play47:01

but those kinds of interactions

play47:04

and partnerships between things like academia,

play47:07

some of the research organizations,

play47:09

and commercial organizations as well.

play47:13

So I think that's one area to look at.

play47:16

I also don't think -- Don't underestimate

play47:19

the people who are interested and willing

play47:21

within your organization today

play47:23

to actually be trained up

play47:25

and to come into these areas to work.

play47:29

I spoke to Michael Kanaan, who was chair of AI

play47:32

for the Air Force, and they did actually

play47:34

an internal survey and realized that they had

play47:36

a lot of folks that were engineers

play47:38

and not necessarily computer engineers,

play47:40

but who had a lot of the skills and talents

play47:42

and interests in this area.

play47:44

And so being able to make the move

play47:45

on training internally available

play47:48

really resulted in dividends for them

play47:52

in terms of being able to build

play47:54

a skilled workforce over time.

play47:56

So those are some, maybe not traditional, ways

play47:59

of thinking about how do we develop

play48:01

and build or buy what can be very scarce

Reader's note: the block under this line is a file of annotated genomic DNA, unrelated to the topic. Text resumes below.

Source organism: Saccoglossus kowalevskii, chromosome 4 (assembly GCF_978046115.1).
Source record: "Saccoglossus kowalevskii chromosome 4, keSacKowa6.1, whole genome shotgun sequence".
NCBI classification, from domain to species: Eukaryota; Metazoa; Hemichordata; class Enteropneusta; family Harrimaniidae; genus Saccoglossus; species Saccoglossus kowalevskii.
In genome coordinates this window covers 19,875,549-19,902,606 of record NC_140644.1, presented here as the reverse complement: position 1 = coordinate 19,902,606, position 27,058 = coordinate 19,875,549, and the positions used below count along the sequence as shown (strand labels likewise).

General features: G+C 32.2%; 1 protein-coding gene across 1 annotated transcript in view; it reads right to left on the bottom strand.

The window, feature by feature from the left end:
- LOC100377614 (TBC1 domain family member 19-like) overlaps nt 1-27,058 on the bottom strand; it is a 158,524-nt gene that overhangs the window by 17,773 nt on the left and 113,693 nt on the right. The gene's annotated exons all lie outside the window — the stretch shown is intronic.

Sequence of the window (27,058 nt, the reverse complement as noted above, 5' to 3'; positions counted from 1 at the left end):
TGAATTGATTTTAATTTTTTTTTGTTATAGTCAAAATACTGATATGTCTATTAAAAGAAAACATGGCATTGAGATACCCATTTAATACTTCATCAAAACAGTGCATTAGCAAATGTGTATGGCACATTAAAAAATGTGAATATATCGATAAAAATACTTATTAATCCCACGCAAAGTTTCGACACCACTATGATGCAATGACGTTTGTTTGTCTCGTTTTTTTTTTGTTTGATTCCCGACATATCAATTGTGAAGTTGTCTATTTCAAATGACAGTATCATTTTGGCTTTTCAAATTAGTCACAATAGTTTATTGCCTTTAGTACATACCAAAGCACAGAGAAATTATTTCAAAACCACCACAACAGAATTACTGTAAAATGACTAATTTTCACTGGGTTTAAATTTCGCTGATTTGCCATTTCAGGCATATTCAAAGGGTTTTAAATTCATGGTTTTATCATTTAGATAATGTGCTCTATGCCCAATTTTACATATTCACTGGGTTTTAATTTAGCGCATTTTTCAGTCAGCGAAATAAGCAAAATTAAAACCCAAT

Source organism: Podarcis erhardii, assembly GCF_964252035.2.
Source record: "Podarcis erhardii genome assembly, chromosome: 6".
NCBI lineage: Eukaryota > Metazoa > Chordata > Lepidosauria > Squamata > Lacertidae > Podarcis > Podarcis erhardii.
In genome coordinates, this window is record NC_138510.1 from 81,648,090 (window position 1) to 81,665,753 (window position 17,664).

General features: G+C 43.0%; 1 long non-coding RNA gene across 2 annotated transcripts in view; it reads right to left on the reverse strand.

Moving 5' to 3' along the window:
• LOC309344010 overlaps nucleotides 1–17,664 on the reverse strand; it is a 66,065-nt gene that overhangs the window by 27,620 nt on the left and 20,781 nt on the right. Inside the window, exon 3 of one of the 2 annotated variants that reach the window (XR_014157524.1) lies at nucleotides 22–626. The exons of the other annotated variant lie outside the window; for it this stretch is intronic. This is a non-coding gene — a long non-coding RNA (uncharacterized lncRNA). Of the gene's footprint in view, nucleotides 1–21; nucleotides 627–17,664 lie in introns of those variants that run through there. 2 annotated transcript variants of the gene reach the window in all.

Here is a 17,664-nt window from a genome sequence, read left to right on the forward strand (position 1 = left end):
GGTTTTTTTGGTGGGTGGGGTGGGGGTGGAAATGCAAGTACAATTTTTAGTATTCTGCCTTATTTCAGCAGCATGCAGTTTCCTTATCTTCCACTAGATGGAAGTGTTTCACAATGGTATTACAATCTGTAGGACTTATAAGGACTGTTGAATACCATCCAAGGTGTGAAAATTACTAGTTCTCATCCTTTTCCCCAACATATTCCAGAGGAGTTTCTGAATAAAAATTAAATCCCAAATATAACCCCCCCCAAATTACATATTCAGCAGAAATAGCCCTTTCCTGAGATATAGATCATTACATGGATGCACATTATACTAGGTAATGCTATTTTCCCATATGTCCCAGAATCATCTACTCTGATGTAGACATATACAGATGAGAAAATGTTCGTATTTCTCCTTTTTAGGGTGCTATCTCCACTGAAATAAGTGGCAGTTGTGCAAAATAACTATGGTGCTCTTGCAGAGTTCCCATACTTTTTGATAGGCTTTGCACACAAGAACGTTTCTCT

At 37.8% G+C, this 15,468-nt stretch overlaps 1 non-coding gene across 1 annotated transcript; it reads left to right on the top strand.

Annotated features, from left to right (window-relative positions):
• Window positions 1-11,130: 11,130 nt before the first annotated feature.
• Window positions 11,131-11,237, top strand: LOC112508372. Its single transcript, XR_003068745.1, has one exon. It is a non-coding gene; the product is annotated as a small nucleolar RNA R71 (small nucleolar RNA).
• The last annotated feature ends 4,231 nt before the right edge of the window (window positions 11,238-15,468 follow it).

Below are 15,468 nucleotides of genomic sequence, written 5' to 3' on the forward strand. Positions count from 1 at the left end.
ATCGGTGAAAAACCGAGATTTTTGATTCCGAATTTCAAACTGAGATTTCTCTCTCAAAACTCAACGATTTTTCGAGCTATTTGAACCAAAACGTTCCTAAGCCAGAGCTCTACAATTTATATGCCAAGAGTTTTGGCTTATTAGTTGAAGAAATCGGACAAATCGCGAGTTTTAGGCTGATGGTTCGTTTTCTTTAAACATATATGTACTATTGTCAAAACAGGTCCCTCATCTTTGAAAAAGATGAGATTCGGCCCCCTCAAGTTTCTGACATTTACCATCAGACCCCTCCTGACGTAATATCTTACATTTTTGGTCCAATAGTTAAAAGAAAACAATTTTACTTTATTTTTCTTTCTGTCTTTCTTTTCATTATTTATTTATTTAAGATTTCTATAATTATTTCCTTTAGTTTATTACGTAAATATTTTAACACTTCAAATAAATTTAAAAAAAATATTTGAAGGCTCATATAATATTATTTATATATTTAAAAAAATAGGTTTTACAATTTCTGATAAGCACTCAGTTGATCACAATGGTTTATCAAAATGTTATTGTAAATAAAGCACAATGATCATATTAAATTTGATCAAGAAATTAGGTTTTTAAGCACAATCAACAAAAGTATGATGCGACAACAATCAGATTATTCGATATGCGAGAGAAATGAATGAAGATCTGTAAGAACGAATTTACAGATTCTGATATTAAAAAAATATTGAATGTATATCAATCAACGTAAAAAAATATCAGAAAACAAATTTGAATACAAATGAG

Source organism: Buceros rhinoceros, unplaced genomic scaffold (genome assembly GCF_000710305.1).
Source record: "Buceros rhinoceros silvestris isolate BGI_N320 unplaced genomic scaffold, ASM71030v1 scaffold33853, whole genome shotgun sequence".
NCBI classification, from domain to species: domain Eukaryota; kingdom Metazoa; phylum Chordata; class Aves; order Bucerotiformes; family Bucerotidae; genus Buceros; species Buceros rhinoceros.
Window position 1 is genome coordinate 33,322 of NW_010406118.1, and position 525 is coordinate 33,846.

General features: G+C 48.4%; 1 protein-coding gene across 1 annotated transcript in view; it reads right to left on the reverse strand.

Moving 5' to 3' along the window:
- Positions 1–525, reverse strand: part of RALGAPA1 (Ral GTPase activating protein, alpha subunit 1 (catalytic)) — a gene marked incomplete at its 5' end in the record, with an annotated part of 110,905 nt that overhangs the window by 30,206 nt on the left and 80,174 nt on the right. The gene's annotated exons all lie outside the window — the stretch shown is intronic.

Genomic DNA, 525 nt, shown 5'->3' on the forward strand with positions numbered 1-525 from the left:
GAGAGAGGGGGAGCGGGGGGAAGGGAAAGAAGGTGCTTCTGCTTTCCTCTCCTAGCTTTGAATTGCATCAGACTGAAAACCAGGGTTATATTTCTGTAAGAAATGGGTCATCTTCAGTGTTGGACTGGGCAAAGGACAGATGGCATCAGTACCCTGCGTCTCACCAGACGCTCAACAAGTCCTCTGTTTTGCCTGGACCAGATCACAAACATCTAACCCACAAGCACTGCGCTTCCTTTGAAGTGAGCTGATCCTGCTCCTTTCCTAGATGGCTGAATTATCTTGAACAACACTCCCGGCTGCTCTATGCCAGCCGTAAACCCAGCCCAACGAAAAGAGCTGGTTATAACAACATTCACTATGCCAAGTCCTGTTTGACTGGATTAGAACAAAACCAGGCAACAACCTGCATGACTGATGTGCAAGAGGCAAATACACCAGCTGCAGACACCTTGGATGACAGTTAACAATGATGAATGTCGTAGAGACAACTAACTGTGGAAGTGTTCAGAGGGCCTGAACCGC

play48:06

and expensive resources.

play48:11

- [Tad] I would just jump in. Really good comments,

play48:13

Kimberly, and to help the questioner

play48:18

look for that talent:

play48:19

Don't underestimate the talent

play48:22

that you actually have in your own organization.

play48:24

Data is a very interesting view source, right?

play48:27

And you actually need a data maven

play48:29

in your organization that truly understands

play48:31

the where, that context, and the availability of the data.

play48:35

You can have the most advanced software

play48:37

and data science in the world come into your organization.

play48:41

And we've certainly done that, right?

play48:42

And we say, okay, we will say, "Okay,

play48:44

go ahead and hop into our 44 petabytes of data."

play48:47

But they don't know the context of data,

play48:49

the availability of data,

play48:50

the adjudication of the data,

play48:51

the quality of the data, all of that.

play48:54

So you need somebody in your company that really understands

play48:57

to really leverage the data well.

play48:59

And then on the flip side,

play49:00

or the way on the other side,

play49:02

you also need people that understand

play49:04

the power of the data and its applicability

play49:06

in your organization.

play49:07

Those two sources will come

play49:09

from within your organization.

play49:11

And then, so to speak, the toolmakers, right?

play49:13

The people that really understand

play49:15

the building of the model,

play49:16

that you can either hire them in-house --

play49:18

or, as Kimberly said, I'm sure

play49:21

Fernando will say -- you can outsource that.

play49:24

But they have to be people that can communicate well

play49:27

with your data mavens

play49:28